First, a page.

COP26 Reflections on Climate Finance Matters

Karishma Ansaram a, b

a,PhD Student
IESEG School of Management, Univ. Lille, CNRS, UMR 9221 – LEM – Lille Economie Management, F-59000 Lille, France

b Contact Point,
Finance & Market Working Group, YOUNGO                                                                                                   


‘Climate Finance is known as the elephant in the room’- Chatham House. The latter has dominated the negotiation agenda in COP26 more than in any other COP. Negotiators agreed in Paris, in 2015, to align financial flows with a pathway towards low greenhouse gas emissions and climate-resilient development, but they left numerous tricky elements for successors to hammer out.

The success of COP26 rested on Climate Finance matters from diverse streams; the delivery of the $100 billion goal, long term finance program and Article 6 of the Paris Agreement which is largely related to emission trading. Despite the long preparation and discussion, Parties were hanging on the negotiations until the last minute about the deliverables on Climate Finance. In this piece of reflection, we bring forward the key matters that were reigning the negotiations, present the related outcomes and discussion on the way forward or ongoing work programmes.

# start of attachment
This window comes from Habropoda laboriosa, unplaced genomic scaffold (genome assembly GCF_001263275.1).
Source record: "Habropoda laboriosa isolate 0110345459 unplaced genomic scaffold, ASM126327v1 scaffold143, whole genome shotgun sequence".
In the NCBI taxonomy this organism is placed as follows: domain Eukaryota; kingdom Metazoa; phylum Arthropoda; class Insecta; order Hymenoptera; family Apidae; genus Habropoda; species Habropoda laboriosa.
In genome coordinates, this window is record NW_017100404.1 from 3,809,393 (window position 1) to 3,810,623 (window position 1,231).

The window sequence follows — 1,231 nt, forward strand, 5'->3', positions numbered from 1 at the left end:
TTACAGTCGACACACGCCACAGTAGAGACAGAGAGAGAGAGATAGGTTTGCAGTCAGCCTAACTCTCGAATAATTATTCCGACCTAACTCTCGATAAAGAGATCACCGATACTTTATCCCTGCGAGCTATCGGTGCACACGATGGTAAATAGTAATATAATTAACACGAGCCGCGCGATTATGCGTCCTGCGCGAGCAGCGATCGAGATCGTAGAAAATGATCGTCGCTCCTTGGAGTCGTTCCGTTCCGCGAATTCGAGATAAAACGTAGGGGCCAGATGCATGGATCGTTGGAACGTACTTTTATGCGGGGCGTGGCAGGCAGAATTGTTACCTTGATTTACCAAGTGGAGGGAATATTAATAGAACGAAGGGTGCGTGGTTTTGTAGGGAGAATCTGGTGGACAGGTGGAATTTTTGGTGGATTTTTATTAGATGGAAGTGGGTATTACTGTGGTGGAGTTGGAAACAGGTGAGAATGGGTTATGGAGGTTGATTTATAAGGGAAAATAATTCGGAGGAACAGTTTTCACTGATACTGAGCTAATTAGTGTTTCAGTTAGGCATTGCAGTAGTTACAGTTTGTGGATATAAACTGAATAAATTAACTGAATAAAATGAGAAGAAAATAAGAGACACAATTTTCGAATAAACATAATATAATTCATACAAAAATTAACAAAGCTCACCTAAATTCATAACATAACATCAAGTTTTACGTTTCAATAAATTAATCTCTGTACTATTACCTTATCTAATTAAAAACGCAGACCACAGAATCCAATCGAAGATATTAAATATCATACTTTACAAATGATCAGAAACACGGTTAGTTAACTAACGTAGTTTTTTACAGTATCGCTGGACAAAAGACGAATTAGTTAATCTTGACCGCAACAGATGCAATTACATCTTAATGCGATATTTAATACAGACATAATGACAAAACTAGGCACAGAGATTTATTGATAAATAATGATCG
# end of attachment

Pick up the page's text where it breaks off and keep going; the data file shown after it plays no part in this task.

$100 billion Climate finance goal

The two-week negotiations have been outcried over the missed target of $100 billion a year promise that was made more than a decade ago in 2009 Copenhagen Accord and formalised in Cancun, 2010. Climate Finance need is increasing every year with the uprising climate risk and especially the conditionality of developing countries’ nationally determined contributions (NDCs) are relying on external financing.

However, amongst the unfulfilled promise, we saw the introduction of news promises to sooth the paining negotiations. OECD[1] forecasts released on the eve of COP26 was a hope of light that the target will be met by 2023. Unsurprisingly, the ambiguity over this projection was the centre of critics i.e key matters such as country-by-country figures are not set out. This two-year hope was least of an assurance to developing countries.

The most recent estimates included in the fourth Biennial Assessment[2] (launched during COP26) by the Standing Committee of Finance provides overview of climate finance flows show that global climate finance flows reached an annual average of $775 billion in the period 2017-2018, an increase of 16% from the period 2015-2016. However, total public finance support from developed to developing countries only grew 2.7% in the same timeframe. Most developed countries have not yet mobilized climate finance in accordance with their fair share.